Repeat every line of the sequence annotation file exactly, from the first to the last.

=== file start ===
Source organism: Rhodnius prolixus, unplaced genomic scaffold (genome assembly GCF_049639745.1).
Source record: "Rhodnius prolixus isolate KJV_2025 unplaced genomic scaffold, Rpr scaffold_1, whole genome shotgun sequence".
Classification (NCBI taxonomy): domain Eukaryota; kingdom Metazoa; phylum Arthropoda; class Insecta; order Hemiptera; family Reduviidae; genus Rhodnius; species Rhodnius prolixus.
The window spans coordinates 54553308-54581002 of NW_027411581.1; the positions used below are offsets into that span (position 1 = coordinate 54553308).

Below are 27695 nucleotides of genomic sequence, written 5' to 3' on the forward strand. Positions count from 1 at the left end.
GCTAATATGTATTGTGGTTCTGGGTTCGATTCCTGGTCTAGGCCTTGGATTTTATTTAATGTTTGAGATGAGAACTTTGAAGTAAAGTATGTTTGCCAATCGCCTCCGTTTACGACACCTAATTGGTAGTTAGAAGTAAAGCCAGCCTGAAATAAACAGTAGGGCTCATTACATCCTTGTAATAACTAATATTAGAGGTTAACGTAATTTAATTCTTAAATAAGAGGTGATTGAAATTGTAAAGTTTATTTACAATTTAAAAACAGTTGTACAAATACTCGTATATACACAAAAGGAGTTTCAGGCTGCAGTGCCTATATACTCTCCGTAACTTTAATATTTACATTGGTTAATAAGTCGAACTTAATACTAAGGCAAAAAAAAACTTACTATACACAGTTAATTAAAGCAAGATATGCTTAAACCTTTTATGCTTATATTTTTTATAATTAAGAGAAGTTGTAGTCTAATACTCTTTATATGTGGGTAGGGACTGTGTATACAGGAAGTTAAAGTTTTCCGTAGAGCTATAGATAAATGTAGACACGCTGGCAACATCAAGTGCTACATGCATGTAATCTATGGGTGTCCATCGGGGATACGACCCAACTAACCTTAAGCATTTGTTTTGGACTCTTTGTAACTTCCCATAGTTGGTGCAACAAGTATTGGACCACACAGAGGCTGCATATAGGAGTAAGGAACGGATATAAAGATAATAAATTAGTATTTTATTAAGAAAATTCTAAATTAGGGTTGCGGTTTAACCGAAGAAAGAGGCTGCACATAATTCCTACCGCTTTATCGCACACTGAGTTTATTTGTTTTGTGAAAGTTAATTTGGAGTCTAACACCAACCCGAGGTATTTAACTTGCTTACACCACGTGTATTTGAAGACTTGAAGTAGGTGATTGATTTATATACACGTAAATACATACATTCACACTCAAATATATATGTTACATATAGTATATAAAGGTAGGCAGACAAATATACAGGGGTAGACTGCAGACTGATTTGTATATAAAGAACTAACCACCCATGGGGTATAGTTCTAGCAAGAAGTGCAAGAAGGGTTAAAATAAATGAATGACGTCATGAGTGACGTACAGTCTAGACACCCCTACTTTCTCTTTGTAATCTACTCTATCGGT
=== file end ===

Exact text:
Source organism: Rhodnius prolixus, unplaced genomic scaffold (genome assembly GCF_049639745.1).
Source record: "Rhodnius prolixus isolate KJV_2025 unplaced genomic scaffold, Rpr scaffold_1, whole genome shotgun sequence".
Classification (NCBI taxonomy): domain Eukaryota; kingdom Metazoa; phylum Arthropoda; class Insecta; order Hemiptera; family Reduviidae; genus Rhodnius; species Rhodnius prolixus.
The window spans coordinates 54553308-54581002 of NW_027411581.1; the positions used below are offsets into that span (position 1 = coordinate 54553308).

Below are 27695 nucleotides of genomic sequence, written 5' to 3' on the forward strand. Positions count from 1 at the left end.
GCTAATATGTATTGTGGTTCTGGGTTCGATTCCTGGTCTAGGCCTTGGATTTTATTTAATGTTTGAGATGAGAACTTTGAAGTAAAGTATGTTTGCCAATCGCCTCCGTTTACGACACCTAATTGGTAGTTAGAAGTAAAGCCAGCCTGAAATAAACAGTAGGGCTCATTACATCCTTGTAATAACTAATATTAGAGGTTAACGTAATTTAATTCTTAAATAAGAGGTGATTGAAATTGTAAAGTTTATTTACAATTTAAAAACAGTTGTACAAATACTCGTATATACACAAAAGGAGTTTCAGGCTGCAGTGCCTATATACTCTCCGTAACTTTAATATTTACATTGGTTAATAAGTCGAACTTAATACTAAGGCAAAAAAAAACTTACTATACACAGTTAATTAAAGCAAGATATGCTTAAACCTTTTATGCTTATATTTTTTATAATTAAGAGAAGTTGTAGTCTAATACTCTTTATATGTGGGTAGGGACTGTGTATACAGGAAGTTAAAGTTTTCCGTAGAGCTATAGATAAATGTAGACACGCTGGCAACATCAAGTGCTACATGCATGTAATCTATGGGTGTCCATCGGGGATACGACCCAACTAACCTTAAGCATTTGTTTTGGACTCTTTGTAACTTCCCATAGTTGGTGCAACAAGTATTGGACCACACAGAGGCTGCATATAGGAGTAAGGAACGGATATAAAGATAATAAATTAGTATTTTATTAAGAAAATTCTAAATTAGGGTTGCGGTTTAACCGAAGAAAGAGGCTGCACATAATTCCTACCGCTTTATCGCACACTGAGTTTATTTGTTTTGTGAAAGTTAATTTGGAGTCTAACACCAACCCGAGGTATTTAACTTGCTTACACCACGTGTATTTGAAGACTTGAAGTAGGTGATTGATTTATATACACGTAAATACATACATTCACACTCAAATATATATGTTACATATAGTATATAAAGGTAGGCAGACAAATATACAGGGGTAGACTGCAGACTGATTTGTATATAAAGAACTAACCACCCATGGGGTATAGTTCTAGCAAGAAGTGCAAGAAGGGTTAAAATAAATGAATGACGTCATGAGTGACGTACAGTCTAGACACCCCTACTTTCTCTTTGTAATCTACTCTATCGGT